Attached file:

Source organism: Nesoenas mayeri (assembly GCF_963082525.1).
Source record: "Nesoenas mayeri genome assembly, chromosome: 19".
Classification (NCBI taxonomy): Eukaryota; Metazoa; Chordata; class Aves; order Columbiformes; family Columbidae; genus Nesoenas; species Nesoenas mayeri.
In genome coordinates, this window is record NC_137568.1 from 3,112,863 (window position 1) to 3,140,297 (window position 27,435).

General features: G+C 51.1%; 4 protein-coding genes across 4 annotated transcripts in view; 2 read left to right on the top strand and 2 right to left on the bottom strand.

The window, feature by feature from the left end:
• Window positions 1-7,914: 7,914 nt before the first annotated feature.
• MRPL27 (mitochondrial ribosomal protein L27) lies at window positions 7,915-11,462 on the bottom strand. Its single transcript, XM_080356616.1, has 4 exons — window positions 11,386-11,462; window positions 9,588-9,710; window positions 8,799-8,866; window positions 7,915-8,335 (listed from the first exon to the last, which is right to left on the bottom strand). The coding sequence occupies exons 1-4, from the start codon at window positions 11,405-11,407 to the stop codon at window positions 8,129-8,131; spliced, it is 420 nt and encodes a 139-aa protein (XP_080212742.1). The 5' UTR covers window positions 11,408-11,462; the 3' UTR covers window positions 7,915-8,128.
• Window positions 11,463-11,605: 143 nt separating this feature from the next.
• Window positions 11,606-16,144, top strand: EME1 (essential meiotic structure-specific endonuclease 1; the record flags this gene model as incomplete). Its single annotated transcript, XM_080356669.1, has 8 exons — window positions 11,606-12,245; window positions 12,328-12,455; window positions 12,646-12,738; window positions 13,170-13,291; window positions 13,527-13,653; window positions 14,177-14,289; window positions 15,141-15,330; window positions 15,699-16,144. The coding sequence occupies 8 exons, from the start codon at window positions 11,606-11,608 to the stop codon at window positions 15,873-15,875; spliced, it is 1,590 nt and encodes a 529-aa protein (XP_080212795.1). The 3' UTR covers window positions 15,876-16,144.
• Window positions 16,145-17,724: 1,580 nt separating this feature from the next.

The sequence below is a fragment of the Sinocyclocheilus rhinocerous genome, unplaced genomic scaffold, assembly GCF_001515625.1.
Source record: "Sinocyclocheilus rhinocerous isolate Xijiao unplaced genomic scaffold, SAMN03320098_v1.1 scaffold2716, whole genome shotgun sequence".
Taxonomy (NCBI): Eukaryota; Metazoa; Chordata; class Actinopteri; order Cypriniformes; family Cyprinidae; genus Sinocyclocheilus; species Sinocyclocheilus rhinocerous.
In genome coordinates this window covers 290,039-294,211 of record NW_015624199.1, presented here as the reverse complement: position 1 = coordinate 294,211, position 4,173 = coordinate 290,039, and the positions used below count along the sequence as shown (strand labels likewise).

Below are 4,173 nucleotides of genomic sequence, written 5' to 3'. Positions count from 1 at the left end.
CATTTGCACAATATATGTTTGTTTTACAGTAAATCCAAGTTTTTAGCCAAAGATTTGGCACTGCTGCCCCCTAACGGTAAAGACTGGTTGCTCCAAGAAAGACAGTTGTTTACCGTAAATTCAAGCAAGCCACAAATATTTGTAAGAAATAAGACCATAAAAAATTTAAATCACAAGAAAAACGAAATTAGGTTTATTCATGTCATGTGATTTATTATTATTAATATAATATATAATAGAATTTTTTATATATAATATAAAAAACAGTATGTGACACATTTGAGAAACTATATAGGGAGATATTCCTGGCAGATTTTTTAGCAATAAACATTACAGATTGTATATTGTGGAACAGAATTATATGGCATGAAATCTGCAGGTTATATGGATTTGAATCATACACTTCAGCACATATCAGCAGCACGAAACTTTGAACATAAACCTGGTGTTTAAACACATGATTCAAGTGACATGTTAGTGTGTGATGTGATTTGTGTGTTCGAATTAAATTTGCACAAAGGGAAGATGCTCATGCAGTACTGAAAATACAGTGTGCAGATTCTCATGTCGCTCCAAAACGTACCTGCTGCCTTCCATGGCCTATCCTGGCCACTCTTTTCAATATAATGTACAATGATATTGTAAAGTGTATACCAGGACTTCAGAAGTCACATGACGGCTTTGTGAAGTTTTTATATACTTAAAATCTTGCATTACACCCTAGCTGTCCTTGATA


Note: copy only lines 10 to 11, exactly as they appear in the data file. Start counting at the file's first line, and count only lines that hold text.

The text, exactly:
• Window positions 11,606-16,144, top strand: EME1 (essential meiotic structure-specific endonuclease 1; the record flags this gene model as incomplete). Its single annotated transcript, XM_080356669.1, has 8 exons — window positions 11,606-12,245; window positions 12,328-12,455; window positions 12,646-12,738; window positions 13,170-13,291; window positions 13,527-13,653; window positions 14,177-14,289; window positions 15,141-15,330; window positions 15,699-16,144. The coding sequence occupies 8 exons, from the start codon at window positions 11,606-11,608 to the stop codon at window positions 15,873-15,875; spliced, it is 1,590 nt and encodes a 529-aa protein (XP_080212795.1). The 3' UTR covers window positions 15,876-16,144.
• Window positions 16,145-17,724: 1,580 nt separating this feature from the next.